SAN BERNARDINO, Calif. — During a tension-filled day as a nearby mass shooting made the national news, school bus drivers here stepped up to assist in efforts to safely transport survivors after two shooters killed 14 people.
William Weisberg, area general manager of the San Bernardino customer service center for Durham School Services, was just about to join a conference call on Dec. 2, at approximately 11 a.m. Then, one of his employees ran into his office and told him there was an active shooter incident unfolding nearby.
Weisberg’s first reaction was to lock up the building, which is located only half a mile from where the shooting took place, at the Inland Regional Center, and do everything he could to protect as many employees as possible, he said.
“My first thought was, we’ve got to close our garage bay doors, lock all the doors, get everybody inside, tell all the drivers that were on route not to come back to the yard, because the doors were closed, they couldn’t get in,” he explained. “I have never been in this position before. I didn’t know how to react. The safety of my employees was always at the top of my mind.”
Employees all moved quickly to take these steps in an increasingly tense atmosphere in which they had no idea what was happening from moment to moment.
“Everyone’s on edge because the shooters were still on the loose,” Weisberg said. “We didn’t know if they were on foot, or in a car. We had no information, and the whole time, I’m thinking, ‘If they’re on foot, they could be in my back lot, hop a fence and be on our property.’ So, I kept an eye [out] to make sure that wasn’t happening.”
Just about half an hour later, Weisberg received a call from the director of transportation for San Bernardino City Unified School District, who asked for bus drivers to go to the site of the shooting to shuttle survivors away from the scene. The dispatcher asked if any drivers would like to volunteer, and four offered to help. From about 11:45 a.m. to 8 p.m. nonstop, school bus drivers and bus drivers for Omnitrans, the local public transit system, shuttled hundreds of survivors from the scene of the shooting to designated safe areas — the Rock Church & World Outreach Center in San Bernardino and the Rudy C. Hernandez Community Center — where they were able to reunite with family members and police officers took statements.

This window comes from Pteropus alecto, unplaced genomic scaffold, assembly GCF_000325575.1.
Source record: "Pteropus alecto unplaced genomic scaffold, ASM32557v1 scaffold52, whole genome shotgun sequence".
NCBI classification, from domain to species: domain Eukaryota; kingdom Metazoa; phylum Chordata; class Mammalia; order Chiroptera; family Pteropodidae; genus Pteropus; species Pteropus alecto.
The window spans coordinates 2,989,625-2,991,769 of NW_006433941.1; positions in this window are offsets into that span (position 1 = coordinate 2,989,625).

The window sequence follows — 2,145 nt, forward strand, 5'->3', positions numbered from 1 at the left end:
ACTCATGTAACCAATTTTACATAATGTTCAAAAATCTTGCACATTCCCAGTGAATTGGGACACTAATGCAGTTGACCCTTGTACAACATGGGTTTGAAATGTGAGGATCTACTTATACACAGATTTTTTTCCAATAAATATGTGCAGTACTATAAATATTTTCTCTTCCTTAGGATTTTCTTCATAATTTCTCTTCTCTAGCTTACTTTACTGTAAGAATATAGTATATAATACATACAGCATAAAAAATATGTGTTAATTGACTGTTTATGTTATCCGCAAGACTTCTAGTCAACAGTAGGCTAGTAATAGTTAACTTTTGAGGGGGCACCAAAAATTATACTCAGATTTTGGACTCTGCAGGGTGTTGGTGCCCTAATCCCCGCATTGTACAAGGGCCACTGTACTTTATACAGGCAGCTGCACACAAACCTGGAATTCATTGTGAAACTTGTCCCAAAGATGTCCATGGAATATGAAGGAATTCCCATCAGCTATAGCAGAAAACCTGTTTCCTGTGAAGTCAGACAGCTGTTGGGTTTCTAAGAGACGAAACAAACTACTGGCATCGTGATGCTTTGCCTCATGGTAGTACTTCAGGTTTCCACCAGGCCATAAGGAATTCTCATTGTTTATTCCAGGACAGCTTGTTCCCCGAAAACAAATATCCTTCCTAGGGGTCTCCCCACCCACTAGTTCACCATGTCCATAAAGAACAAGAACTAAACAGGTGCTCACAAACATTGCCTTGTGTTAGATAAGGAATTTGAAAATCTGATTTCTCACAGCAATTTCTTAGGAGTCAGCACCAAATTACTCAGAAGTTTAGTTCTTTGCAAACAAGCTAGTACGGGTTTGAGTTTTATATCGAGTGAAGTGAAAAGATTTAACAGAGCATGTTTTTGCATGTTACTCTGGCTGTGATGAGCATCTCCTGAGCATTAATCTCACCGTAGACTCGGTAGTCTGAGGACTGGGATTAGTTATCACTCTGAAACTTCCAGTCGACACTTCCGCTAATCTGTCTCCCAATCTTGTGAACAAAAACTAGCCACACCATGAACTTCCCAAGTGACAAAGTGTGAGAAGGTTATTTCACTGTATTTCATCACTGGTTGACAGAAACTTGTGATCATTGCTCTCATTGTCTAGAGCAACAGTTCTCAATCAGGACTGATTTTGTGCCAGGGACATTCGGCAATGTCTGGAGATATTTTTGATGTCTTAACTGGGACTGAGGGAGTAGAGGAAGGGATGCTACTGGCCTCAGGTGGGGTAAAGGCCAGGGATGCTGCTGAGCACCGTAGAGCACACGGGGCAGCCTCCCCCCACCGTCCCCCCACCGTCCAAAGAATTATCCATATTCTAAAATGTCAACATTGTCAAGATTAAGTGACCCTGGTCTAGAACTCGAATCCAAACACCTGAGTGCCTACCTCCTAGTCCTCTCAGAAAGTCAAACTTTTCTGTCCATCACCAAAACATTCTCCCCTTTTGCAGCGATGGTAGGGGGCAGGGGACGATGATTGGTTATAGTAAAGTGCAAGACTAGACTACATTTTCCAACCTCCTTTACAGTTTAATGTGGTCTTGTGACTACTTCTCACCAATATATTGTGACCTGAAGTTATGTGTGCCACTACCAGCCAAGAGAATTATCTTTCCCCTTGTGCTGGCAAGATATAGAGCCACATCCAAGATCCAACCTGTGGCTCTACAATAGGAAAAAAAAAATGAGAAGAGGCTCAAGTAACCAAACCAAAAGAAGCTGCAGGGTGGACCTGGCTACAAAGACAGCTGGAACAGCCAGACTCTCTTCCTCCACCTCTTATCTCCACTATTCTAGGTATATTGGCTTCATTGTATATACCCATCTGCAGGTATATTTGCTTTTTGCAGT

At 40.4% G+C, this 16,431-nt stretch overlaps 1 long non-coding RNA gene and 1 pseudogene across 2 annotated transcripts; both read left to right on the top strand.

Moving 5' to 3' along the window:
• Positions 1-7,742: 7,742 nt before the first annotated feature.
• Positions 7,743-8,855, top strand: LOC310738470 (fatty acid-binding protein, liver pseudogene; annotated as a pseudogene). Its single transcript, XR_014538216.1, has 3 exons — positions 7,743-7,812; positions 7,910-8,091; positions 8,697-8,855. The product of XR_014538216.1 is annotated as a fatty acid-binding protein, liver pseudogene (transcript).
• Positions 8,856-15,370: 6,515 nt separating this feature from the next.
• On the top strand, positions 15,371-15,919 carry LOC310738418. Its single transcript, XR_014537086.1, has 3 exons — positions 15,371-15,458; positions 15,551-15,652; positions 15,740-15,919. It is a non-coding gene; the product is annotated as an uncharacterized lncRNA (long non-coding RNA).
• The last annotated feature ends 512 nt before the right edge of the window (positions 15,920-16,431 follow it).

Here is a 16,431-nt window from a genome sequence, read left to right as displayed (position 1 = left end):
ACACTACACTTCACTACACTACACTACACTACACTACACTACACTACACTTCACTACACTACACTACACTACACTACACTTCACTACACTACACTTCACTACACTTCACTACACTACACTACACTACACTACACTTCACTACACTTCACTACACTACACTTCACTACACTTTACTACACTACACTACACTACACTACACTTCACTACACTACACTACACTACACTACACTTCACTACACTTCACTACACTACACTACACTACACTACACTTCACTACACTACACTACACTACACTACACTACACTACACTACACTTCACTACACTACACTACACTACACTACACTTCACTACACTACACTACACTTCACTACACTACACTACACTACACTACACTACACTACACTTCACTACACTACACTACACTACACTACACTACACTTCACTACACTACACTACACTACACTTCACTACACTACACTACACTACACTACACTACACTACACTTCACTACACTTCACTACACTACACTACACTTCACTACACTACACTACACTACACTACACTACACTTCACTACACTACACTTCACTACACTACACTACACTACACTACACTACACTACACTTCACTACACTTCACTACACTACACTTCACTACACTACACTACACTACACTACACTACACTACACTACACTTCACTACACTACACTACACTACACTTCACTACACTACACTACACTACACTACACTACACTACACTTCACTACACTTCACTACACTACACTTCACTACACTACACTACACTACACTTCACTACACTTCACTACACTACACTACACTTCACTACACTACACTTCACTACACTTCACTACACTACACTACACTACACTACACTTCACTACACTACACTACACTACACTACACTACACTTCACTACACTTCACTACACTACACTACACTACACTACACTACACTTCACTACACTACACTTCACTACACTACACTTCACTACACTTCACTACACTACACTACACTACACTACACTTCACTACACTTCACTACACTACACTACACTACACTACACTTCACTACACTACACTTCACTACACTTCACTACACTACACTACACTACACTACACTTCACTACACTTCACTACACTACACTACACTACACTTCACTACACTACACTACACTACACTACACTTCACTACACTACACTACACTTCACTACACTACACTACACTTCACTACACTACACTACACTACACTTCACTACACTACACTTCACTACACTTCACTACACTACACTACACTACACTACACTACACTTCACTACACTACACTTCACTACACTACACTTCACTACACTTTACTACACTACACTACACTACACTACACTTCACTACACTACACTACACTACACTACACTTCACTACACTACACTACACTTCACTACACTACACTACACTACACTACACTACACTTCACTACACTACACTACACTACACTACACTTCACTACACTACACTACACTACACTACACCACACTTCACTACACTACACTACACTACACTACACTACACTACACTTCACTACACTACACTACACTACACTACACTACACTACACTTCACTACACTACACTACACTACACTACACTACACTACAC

“[The drivers] have some incredible stories,” Weisberg said. “Every time they talk about it, they get a tear in their eye, because they were right there in the heat of it.”
The drivers felt safe while transporting survivors because there were three California Highway Patrol officers on board each bus, and police officers were on the roads, which were closed, to escort the school buses.
The drivers will be formally recognized by Durham School Services at an employee meeting in January, Weisberg said, and added how proud he is of his employees.
“Being in the middle of that for the eight hours they spent helping the community, that was really a rewarding and scary experience at the same time for all of them,” Weisberg said.
While Durham has an active shooter plan, the shooting has prompted Weisberg to consider practice drills.